Complement Inhibitor users are the group at most risk of meningococcal infection according to the Centre for Disease Control in the USA. Some of those complement inhibitor users are aHUS patients. Not all aHUS patients are on complement inhibitor treatment so the chances of an aHUS patient having an infection is small.
But if someone has an infection it can result in two significantly serious illnesses , septicaemia (aka sepsis) and meningitis.
Each has overlapping and sometimes distinct symptoms. Look at the illustration ( produced by ACT for Meningitis) , below to see what this means. There are symptoms of septicaemia , an infection of the blood and symptoms of meningitis , an infection of the brain.
There are key messages in the illustration.
- Symptoms can vary between septicaemia and mengititis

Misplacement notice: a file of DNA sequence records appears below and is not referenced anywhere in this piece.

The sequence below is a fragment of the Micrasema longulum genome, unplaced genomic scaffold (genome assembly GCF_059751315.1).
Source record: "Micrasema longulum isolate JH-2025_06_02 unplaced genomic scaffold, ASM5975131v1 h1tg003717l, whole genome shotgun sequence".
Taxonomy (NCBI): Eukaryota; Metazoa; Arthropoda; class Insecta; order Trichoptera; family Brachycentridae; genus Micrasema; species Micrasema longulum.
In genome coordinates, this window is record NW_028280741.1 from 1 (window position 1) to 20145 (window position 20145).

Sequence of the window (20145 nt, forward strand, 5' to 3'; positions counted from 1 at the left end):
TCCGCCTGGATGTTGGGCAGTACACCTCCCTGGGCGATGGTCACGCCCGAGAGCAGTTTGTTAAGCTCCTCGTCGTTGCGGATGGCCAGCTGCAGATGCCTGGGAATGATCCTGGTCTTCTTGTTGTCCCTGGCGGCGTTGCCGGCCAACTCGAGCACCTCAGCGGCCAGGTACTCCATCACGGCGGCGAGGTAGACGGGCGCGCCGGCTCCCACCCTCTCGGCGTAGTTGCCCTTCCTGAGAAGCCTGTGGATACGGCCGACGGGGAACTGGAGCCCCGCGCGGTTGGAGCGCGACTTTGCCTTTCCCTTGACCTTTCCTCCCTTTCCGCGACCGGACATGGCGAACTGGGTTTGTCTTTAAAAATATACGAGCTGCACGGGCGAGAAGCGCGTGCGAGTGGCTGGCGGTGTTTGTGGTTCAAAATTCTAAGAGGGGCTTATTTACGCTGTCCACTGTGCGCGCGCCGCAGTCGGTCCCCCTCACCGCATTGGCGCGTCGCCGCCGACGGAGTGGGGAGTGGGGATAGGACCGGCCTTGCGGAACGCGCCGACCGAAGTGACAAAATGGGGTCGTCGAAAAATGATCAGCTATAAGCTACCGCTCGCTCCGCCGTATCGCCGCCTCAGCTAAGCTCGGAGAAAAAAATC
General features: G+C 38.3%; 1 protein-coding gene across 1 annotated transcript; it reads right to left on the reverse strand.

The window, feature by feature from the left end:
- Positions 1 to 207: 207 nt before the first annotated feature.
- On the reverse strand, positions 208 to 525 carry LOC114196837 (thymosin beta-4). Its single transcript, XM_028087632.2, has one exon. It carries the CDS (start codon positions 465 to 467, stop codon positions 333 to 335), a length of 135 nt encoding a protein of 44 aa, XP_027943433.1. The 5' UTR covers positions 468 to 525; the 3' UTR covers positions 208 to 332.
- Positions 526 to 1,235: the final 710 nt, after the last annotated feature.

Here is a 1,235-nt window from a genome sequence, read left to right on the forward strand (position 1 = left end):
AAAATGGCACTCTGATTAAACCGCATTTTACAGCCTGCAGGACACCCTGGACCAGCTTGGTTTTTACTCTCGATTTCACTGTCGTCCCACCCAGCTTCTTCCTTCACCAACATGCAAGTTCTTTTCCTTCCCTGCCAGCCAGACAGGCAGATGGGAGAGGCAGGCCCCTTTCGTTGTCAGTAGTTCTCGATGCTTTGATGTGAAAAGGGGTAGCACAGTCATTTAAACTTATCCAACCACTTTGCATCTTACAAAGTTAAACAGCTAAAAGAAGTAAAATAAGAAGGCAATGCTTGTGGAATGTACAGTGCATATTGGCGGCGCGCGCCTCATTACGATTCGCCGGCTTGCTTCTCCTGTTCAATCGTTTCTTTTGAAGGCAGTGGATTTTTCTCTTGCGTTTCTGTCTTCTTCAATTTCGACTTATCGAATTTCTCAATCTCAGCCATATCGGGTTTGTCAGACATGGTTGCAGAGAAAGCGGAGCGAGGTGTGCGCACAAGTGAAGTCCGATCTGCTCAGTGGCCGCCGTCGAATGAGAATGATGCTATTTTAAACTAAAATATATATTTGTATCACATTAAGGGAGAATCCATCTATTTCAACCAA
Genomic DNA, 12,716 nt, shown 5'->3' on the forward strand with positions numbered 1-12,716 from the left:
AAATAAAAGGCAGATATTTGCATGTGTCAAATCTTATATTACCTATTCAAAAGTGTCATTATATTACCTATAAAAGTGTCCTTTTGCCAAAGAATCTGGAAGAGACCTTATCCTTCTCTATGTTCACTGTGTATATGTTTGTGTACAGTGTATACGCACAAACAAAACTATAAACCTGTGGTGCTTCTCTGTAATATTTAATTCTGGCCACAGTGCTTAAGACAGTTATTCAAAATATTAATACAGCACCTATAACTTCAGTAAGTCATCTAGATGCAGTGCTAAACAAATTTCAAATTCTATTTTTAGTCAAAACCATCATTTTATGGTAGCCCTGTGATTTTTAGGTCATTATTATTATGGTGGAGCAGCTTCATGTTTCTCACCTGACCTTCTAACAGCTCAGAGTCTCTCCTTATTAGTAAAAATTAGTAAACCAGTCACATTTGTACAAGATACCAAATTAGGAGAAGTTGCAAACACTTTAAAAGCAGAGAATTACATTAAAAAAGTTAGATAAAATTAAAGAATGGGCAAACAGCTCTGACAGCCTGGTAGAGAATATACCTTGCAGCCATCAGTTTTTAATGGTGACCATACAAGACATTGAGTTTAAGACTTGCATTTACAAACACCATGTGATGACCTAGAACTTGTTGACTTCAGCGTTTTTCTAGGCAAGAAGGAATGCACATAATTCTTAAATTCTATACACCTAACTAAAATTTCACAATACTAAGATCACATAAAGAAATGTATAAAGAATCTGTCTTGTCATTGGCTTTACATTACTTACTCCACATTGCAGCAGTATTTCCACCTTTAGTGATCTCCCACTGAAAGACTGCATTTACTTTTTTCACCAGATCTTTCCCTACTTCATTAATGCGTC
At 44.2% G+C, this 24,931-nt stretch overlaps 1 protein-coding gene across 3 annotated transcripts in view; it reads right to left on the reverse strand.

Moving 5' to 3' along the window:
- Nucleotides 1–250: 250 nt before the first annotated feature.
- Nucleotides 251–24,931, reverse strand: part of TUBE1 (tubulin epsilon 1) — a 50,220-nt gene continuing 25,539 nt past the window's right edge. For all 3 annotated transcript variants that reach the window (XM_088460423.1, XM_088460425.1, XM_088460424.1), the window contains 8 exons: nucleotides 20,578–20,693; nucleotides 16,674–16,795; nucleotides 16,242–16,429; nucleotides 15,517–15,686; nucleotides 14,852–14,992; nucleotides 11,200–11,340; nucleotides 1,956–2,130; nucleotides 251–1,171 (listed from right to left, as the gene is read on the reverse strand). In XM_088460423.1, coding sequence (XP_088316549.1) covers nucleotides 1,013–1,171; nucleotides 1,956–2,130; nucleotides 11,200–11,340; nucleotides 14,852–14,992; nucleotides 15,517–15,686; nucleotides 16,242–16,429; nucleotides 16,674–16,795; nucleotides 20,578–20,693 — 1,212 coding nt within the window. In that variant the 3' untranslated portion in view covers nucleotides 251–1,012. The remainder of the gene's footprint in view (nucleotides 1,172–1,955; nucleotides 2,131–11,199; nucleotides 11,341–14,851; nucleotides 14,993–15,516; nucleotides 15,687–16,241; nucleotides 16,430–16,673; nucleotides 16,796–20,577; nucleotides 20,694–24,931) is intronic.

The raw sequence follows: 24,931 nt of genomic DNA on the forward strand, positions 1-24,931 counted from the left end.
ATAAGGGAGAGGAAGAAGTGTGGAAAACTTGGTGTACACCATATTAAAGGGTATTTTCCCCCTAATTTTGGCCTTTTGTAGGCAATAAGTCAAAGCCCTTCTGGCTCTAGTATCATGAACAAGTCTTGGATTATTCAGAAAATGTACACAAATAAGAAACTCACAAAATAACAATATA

- Symptoms can be different depending on age of patient
- Symptoms can appear in any order
- Some symptoms may not appear at all
- Meningitis may not always produce a rash, septicaemia will
- just a suspicion of either illnesses warrants seeking medical help
Theses symptoms of course help differentiate between the two illnesses but collectively any combination of all these symptoms, even if commonplace, can be a meningococcal infection. You will soon become very unwell.
Act on the potential of such an infection and TRUST YOUR INSTINCTS.
Let the doctors determine which illness it is and let them treat it accordingly.
Remember ACT are raising awareness among the general population who won’t be as wary as aHUS complement inhibitor users. So an aHUS patient who is aware has an advantage in getting the best of outcomes by being proactive.
Global Action participated in Meningitis Awareness Day and included aHUS patient Paige’s story, see HERE
Article No. 620